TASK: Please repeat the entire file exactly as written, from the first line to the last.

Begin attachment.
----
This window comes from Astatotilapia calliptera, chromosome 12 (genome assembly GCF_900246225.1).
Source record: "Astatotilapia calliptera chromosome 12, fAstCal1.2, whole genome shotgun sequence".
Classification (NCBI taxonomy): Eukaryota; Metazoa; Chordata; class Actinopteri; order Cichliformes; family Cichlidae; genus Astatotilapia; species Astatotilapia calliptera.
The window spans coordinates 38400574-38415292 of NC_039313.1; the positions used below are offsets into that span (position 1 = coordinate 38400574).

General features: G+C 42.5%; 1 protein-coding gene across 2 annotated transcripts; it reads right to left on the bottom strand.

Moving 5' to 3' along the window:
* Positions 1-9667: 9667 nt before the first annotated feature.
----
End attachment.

This window comes from Astatotilapia calliptera, chromosome 12 (genome assembly GCF_900246225.1).
Source record: "Astatotilapia calliptera chromosome 12, fAstCal1.2, whole genome shotgun sequence".
Classification (NCBI taxonomy): Eukaryota; Metazoa; Chordata; class Actinopteri; order Cichliformes; family Cichlidae; genus Astatotilapia; species Astatotilapia calliptera.
The window spans coordinates 38400574-38415292 of NC_039313.1; the positions used below are offsets into that span (position 1 = coordinate 38400574).

General features: G+C 42.5%; 1 protein-coding gene across 2 annotated transcripts; it reads right to left on the bottom strand.

Moving 5' to 3' along the window:
* Positions 1-9667: 9667 nt before the first annotated feature.